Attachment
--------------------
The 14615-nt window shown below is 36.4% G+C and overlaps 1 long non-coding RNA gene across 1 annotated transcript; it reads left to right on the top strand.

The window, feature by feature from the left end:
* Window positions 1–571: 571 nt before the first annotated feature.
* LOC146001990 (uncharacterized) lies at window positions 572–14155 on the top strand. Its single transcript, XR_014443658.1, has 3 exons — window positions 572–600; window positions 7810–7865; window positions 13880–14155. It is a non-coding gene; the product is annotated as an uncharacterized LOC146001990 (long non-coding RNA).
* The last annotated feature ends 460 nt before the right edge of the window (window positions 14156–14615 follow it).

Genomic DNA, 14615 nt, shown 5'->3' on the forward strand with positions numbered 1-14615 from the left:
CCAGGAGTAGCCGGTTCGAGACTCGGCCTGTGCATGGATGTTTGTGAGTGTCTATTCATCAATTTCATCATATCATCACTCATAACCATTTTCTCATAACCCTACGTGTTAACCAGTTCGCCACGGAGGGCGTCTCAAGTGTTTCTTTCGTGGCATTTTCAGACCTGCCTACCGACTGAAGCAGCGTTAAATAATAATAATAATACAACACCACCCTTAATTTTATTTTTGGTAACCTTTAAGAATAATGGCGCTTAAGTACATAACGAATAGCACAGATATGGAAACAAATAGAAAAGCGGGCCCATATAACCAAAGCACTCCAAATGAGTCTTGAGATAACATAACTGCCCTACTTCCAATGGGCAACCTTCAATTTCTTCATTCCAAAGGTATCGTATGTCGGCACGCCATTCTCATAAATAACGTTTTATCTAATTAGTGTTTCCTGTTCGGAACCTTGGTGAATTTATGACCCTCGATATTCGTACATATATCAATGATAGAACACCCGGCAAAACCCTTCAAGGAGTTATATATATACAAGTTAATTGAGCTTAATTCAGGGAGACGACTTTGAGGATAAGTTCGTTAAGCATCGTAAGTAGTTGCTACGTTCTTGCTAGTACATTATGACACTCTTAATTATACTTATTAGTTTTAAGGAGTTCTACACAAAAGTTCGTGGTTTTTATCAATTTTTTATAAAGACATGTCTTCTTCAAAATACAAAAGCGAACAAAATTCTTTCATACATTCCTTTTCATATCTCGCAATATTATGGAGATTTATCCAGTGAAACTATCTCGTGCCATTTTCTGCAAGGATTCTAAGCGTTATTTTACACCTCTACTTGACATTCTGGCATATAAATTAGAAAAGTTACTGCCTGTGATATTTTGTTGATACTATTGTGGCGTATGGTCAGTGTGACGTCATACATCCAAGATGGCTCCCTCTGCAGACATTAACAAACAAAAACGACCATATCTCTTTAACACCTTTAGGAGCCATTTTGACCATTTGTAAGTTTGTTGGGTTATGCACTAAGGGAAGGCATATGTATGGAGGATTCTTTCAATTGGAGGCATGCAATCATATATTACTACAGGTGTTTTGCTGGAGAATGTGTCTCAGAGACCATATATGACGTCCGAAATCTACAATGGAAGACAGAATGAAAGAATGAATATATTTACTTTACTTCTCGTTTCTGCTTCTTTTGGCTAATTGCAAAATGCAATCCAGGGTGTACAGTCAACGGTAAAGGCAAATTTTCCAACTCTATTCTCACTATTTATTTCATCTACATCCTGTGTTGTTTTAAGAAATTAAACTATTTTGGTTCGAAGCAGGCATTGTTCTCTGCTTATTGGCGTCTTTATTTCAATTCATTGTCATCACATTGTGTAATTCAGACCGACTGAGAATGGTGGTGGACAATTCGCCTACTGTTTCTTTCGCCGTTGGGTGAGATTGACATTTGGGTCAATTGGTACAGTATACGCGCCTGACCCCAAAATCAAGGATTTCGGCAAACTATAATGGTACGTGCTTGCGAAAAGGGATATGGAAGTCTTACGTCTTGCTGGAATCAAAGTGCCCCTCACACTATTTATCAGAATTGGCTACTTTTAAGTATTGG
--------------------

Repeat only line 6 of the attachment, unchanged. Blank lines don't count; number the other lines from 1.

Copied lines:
Genomic DNA, 14615 nt, shown 5'->3' on the forward strand with positions numbered 1-14615 from the left: